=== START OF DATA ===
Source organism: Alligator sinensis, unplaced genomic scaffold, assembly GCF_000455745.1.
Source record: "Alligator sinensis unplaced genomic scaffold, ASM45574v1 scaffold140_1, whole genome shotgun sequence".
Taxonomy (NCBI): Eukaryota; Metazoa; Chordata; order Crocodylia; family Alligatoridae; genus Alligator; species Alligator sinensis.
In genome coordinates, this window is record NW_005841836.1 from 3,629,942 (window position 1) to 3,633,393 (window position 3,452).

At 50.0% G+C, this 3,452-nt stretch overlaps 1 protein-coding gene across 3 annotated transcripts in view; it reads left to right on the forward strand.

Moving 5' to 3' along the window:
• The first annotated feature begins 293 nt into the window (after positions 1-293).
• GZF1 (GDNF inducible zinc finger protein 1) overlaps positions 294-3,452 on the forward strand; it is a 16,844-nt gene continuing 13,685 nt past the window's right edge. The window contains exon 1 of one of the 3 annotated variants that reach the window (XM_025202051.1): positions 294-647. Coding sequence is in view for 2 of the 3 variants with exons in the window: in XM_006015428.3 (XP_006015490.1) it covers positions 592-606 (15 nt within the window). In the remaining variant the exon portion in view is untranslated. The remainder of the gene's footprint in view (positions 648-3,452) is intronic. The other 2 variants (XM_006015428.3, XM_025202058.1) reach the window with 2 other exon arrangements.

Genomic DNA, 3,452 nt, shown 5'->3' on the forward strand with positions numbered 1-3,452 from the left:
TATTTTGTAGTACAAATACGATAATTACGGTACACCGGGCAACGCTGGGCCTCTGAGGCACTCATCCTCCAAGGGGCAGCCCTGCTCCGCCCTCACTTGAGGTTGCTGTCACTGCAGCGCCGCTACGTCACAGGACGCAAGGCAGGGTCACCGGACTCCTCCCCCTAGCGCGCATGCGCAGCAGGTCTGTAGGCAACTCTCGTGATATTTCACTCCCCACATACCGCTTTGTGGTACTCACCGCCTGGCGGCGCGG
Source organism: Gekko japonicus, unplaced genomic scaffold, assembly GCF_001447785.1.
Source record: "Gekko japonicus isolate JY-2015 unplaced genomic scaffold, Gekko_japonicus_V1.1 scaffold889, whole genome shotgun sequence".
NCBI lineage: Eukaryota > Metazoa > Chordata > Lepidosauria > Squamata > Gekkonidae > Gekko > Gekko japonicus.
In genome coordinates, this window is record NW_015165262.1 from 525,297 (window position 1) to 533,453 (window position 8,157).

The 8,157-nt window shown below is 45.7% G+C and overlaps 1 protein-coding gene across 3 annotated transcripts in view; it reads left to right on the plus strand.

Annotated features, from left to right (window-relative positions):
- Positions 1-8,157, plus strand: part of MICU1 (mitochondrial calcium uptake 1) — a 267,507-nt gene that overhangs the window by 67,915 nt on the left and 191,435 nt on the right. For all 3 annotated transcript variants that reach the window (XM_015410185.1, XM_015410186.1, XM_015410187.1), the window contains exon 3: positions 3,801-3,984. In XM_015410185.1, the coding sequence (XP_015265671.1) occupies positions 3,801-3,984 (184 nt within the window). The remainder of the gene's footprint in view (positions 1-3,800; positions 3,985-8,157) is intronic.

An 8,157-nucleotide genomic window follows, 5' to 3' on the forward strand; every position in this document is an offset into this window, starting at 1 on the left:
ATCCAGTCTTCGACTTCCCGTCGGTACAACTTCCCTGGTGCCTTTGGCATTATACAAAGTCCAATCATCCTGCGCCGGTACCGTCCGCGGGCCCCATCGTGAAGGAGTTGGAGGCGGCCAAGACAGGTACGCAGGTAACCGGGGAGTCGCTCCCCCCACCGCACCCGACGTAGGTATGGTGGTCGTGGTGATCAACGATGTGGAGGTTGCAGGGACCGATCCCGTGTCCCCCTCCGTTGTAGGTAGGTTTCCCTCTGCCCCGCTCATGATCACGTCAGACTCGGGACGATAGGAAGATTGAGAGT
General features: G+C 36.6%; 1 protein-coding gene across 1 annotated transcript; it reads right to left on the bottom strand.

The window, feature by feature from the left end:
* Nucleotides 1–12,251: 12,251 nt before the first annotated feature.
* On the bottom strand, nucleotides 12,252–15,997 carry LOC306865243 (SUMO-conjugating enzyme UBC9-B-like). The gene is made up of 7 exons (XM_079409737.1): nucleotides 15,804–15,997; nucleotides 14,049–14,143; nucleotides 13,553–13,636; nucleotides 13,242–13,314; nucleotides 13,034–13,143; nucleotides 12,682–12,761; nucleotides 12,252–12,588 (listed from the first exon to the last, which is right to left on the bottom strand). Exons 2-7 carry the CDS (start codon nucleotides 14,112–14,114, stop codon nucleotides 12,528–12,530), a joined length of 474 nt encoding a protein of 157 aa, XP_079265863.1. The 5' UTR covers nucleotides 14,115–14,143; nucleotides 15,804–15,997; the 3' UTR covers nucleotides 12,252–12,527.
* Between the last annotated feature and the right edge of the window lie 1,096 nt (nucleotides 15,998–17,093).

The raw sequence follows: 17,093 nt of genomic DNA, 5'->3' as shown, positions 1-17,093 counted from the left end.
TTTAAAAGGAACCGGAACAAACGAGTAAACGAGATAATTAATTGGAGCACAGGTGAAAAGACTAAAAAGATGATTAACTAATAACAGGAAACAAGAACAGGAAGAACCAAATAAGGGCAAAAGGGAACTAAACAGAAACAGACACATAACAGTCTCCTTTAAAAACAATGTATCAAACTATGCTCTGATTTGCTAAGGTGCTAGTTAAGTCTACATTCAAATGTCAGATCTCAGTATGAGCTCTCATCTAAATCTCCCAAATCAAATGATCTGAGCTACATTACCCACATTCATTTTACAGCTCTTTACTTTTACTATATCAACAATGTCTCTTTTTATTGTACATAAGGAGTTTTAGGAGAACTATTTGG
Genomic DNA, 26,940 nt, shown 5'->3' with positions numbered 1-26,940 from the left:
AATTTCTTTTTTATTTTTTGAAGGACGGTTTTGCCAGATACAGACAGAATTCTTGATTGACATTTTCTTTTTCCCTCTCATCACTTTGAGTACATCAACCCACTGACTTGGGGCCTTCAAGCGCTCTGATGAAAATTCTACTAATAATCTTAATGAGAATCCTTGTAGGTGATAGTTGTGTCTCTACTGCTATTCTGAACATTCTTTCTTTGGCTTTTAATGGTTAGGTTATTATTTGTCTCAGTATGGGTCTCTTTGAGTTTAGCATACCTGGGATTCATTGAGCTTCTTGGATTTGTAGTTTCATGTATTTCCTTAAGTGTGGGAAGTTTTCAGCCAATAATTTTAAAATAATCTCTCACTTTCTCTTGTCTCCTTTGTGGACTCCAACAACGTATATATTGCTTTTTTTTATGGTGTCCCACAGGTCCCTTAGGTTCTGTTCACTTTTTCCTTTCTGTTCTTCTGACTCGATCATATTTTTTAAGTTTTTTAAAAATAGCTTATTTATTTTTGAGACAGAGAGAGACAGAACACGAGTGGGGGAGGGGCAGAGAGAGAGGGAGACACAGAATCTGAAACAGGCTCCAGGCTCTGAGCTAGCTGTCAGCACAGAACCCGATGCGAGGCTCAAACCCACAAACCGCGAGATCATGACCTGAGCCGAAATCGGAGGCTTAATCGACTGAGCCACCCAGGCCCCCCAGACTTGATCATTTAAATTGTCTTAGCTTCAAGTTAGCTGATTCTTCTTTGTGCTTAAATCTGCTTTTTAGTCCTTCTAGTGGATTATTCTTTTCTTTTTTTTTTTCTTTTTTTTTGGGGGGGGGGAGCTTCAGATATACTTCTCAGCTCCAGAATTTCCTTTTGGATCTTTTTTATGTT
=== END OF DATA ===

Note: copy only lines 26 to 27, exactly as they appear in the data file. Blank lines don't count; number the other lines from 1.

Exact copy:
TTTAAAAGGAACCGGAACAAACGAGTAAACGAGATAATTAATTGGAGCACAGGTGAAAAGACTAAAAAGATGATTAACTAATAACAGGAAACAAGAACAGGAAGAACCAAATAAGGGCAAAAGGGAACTAAACAGAAACAGACACATAACAGTCTCCTTTAAAAACAATGTATCAAACTATGCTCTGATTTGCTAAGGTGCTAGTTAAGTCTACATTCAAATGTCAGATCTCAGTATGAGCTCTCATCTAAATCTCCCAAATCAAATGATCTGAGCTACATTACCCACATTCATTTTACAGCTCTTTACTTTTACTATATCAACAATGTCTCTTTTTATTGTACATAAGGAGTTTTAGGAGAACTATTTGG
Genomic DNA, 26,940 nt, shown 5'->3' with positions numbered 1-26,940 from the left: